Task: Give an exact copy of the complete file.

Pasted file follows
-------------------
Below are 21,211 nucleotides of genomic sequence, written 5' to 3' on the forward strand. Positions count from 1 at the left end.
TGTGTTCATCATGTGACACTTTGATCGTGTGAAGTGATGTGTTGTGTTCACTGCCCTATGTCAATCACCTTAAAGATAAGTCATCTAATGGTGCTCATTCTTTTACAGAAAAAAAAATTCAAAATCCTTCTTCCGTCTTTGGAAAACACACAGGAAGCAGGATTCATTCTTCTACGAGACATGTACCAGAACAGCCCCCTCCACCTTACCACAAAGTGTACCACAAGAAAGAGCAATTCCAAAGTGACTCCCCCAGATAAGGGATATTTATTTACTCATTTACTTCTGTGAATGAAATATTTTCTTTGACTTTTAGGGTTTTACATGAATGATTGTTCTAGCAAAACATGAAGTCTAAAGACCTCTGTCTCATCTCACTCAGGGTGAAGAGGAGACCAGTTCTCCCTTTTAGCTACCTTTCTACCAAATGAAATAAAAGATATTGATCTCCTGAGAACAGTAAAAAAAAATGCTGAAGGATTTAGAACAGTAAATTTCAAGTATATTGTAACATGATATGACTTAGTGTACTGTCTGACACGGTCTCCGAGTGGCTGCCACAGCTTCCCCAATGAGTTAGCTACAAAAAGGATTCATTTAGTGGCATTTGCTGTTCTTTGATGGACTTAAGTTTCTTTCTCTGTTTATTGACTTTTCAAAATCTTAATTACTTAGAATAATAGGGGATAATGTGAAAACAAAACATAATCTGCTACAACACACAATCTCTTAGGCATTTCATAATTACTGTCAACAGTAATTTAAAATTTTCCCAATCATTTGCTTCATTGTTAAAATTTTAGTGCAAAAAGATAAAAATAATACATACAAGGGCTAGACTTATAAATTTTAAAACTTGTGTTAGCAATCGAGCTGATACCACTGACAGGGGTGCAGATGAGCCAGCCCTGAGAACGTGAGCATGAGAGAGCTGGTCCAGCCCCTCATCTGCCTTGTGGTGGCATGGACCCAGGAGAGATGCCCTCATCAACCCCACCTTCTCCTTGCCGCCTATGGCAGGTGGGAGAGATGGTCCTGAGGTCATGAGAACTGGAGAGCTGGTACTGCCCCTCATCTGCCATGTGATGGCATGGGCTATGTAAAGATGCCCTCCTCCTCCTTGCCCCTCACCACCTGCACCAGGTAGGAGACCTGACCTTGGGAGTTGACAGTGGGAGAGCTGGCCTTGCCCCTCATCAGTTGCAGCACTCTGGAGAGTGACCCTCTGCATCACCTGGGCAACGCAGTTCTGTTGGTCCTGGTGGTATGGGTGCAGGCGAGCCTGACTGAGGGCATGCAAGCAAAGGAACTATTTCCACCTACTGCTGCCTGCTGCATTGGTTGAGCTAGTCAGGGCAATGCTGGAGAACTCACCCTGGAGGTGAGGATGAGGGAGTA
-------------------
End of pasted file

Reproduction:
Below are 21,211 nucleotides of genomic sequence, written 5' to 3' on the forward strand. Positions count from 1 at the left end.
TGTGTTCATCATGTGACACTTTGATCGTGTGAAGTGATGTGTTGTGTTCACTGCCCTATGTCAATCACCTTAAAGATAAGTCATCTAATGGTGCTCATTCTTTTACAGAAAAAAAAATTCAAAATCCTTCTTCCGTCTTTGGAAAACACACAGGAAGCAGGATTCATTCTTCTACGAGACATGTACCAGAACAGCCCCCTCCACCTTACCACAAAGTGTACCACAAGAAAGAGCAATTCCAAAGTGACTCCCCCAGATAAGGGATATTTATTTACTCATTTACTTCTGTGAATGAAATATTTTCTTTGACTTTTAGGGTTTTACATGAATGATTGTTCTAGCAAAACATGAAGTCTAAAGACCTCTGTCTCATCTCACTCAGGGTGAAGAGGAGACCAGTTCTCCCTTTTAGCTACCTTTCTACCAAATGAAATAAAAGATATTGATCTCCTGAGAACAGTAAAAAAAAATGCTGAAGGATTTAGAACAGTAAATTTCAAGTATATTGTAACATGATATGACTTAGTGTACTGTCTGACACGGTCTCCGAGTGGCTGCCACAGCTTCCCCAATGAGTTAGCTACAAAAAGGATTCATTTAGTGGCATTTGCTGTTCTTTGATGGACTTAAGTTTCTTTCTCTGTTTATTGACTTTTCAAAATCTTAATTACTTAGAATAATAGGGGATAATGTGAAAACAAAACATAATCTGCTACAACACACAATCTCTTAGGCATTTCATAATTACTGTCAACAGTAATTTAAAATTTTCCCAATCATTTGCTTCATTGTTAAAATTTTAGTGCAAAAAGATAAAAATAATACATACAAGGGCTAGACTTATAAATTTTAAAACTTGTGTTAGCAATCGAGCTGATACCACTGACAGGGGTGCAGATGAGCCAGCCCTGAGAACGTGAGCATGAGAGAGCTGGTCCAGCCCCTCATCTGCCTTGTGGTGGCATGGACCCAGGAGAGATGCCCTCATCAACCCCACCTTCTCCTTGCCGCCTATGGCAGGTGGGAGAGATGGTCCTGAGGTCATGAGAACTGGAGAGCTGGTACTGCCCCTCATCTGCCATGTGATGGCATGGGCTATGTAAAGATGCCCTCCTCCTCCTTGCCCCTCACCACCTGCACCAGGTAGGAGACCTGACCTTGGGAGTTGACAGTGGGAGAGCTGGCCTTGCCCCTCATCAGTTGCAGCACTCTGGAGAGTGACCCTCTGCATCACCTGGGCAACGCAGTTCTGTTGGTCCTGGTGGTATGGGTGCAGGCGAGCCTGACTGAGGGCATGCAAGCAAAGGAACTATTTCCACCTACTGCTGCCTGCTGCATTGGTTGAGCTAGTCAGGGCAATGCTGGAGAACTCACCCTGGAGGTGAGGATGAGGGAGTA